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The WILT Archive
Since I like to write, quite a few people have suggested I write a blog. But I’m not especially interested in writing about myself. I did enough of that in my book (A Cure For Gravity) and even that is as much about music as it is about me.
Writing about music is difficult, but I still find it interesting to try. So, once a month, I’m going to write a few words about a few things I’ve been listening to. It can’t hurt, and who knows, it might even do some good.
It's a cliché that one art form can't really express, or explain, another, but after a lot of thought – and a lot of writing about music – I've decided it's not a very useful one. The fact is, human beings talk, and therefore write, about everything. We use words to at least try to express or explain everything from the most abstruse scientific theories, to the most inexpressible emotional, psychological, or spiritual facets of our existence. There's no reason we shouldn't talk, or write, about music; we just have to keep things in perspective.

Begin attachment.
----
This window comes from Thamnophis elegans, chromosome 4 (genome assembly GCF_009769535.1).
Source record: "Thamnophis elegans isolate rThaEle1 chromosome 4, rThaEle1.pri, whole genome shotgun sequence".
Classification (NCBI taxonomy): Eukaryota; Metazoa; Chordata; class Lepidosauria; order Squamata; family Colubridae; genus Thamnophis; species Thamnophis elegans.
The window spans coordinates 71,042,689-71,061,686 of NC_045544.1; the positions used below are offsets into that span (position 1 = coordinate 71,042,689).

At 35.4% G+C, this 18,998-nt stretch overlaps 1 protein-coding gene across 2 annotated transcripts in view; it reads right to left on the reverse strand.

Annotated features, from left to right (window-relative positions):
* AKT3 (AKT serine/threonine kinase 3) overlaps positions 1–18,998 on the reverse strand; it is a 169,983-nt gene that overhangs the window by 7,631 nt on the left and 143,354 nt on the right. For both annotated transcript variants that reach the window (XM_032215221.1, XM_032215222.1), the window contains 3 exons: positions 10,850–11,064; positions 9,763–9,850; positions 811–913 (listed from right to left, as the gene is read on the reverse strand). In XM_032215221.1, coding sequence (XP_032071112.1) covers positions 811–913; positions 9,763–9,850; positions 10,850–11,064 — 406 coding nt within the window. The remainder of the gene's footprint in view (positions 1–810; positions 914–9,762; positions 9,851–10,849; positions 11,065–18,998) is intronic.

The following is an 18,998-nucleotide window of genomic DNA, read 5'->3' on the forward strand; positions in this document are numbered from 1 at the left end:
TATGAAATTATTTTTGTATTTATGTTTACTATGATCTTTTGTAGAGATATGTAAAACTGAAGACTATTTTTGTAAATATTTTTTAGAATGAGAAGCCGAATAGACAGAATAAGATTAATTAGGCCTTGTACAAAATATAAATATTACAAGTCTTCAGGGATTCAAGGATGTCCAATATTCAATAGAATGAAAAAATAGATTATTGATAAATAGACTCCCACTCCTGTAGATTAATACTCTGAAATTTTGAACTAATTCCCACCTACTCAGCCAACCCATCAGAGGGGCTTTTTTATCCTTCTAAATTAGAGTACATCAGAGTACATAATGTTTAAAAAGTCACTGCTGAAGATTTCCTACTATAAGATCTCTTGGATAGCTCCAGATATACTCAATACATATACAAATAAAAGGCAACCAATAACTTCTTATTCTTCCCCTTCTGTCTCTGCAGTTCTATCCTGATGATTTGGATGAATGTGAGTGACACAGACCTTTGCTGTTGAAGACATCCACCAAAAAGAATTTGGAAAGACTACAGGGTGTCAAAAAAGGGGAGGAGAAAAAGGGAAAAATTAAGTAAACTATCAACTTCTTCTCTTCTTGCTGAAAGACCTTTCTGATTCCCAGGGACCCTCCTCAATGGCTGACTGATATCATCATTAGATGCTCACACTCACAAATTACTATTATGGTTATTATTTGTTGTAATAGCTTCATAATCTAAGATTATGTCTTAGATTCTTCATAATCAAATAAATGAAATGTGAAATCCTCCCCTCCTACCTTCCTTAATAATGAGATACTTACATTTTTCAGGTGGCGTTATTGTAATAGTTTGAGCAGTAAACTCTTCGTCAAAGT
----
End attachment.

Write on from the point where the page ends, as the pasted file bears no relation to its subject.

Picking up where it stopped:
'Writing about music is like dancing about architecture' – it's a good line, and no one seems sure who said it first. But we write about architecture and dancing, too. In each case, the writing is best understood as a signpost, pointing (hopefully with a few helpful hints) in the direction of the art it's discussing.